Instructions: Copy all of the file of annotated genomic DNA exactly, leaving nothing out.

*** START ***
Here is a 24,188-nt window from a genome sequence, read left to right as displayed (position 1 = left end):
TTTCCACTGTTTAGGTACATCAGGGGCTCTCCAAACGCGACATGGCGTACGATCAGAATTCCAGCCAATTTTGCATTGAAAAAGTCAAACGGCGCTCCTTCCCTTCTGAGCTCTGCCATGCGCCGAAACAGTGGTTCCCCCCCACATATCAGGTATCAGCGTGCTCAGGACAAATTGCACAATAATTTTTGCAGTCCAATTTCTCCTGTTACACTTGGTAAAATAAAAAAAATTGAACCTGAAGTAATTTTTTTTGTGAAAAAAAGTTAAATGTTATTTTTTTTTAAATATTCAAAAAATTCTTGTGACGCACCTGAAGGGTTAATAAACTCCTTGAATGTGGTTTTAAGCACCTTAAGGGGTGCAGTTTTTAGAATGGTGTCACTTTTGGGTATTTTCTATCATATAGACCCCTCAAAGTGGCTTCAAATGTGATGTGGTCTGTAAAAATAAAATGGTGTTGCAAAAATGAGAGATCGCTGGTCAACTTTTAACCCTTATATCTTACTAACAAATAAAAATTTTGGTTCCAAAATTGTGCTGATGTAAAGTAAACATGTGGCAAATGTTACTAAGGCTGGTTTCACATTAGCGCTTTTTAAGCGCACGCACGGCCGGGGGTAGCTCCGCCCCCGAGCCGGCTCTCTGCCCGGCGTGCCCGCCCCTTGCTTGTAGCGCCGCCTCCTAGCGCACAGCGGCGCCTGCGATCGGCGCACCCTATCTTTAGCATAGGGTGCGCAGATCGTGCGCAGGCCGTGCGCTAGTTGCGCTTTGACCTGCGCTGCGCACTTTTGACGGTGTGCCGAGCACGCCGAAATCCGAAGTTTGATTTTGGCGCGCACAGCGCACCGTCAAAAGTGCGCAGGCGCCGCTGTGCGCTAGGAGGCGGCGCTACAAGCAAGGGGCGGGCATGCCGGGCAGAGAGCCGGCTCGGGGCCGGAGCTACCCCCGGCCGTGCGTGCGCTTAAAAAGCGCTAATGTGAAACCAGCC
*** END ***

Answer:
Here is a 24,188-nt window from a genome sequence, read left to right as displayed (position 1 = left end):
TTTCCACTGTTTAGGTACATCAGGGGCTCTCCAAACGCGACATGGCGTACGATCAGAATTCCAGCCAATTTTGCATTGAAAAAGTCAAACGGCGCTCCTTCCCTTCTGAGCTCTGCCATGCGCCGAAACAGTGGTTCCCCCCCACATATCAGGTATCAGCGTGCTCAGGACAAATTGCACAATAATTTTTGCAGTCCAATTTCTCCTGTTACACTTGGTAAAATAAAAAAAATTGAACCTGAAGTAATTTTTTTTGTGAAAAAAAGTTAAATGTTATTTTTTTTTAAATATTCAAAAAATTCTTGTGACGCACCTGAAGGGTTAATAAACTCCTTGAATGTGGTTTTAAGCACCTTAAGGGGTGCAGTTTTTAGAATGGTGTCACTTTTGGGTATTTTCTATCATATAGACCCCTCAAAGTGGCTTCAAATGTGATGTGGTCTGTAAAAATAAAATGGTGTTGCAAAAATGAGAGATCGCTGGTCAACTTTTAACCCTTATATCTTACTAACAAATAAAAATTTTGGTTCCAAAATTGTGCTGATGTAAAGTAAACATGTGGCAAATGTTACTAAGGCTGGTTTCACATTAGCGCTTTTTAAGCGCACGCACGGCCGGGGGTAGCTCCGCCCCCGAGCCGGCTCTCTGCCCGGCGTGCCCGCCCCTTGCTTGTAGCGCCGCCTCCTAGCGCACAGCGGCGCCTGCGATCGGCGCACCCTATCTTTAGCATAGGGTGCGCAGATCGTGCGCAGGCCGTGCGCTAGTTGCGCTTTGACCTGCGCTGCGCACTTTTGACGGTGTGCCGAGCACGCCGAAATCCGAAGTTTGATTTTGGCGCGCACAGCGCACCGTCAAAAGTGCGCAGGCGCCGCTGTGCGCTAGGAGGCGGCGCTACAAGCAAGGGGCGGGCATGCCGGGCAGAGAGCCGGCTCGGGGCCGGAGCTACCCCCGGCCGTGCGTGCGCTTAAAAAGCGCTAATGTGAAACCAGCC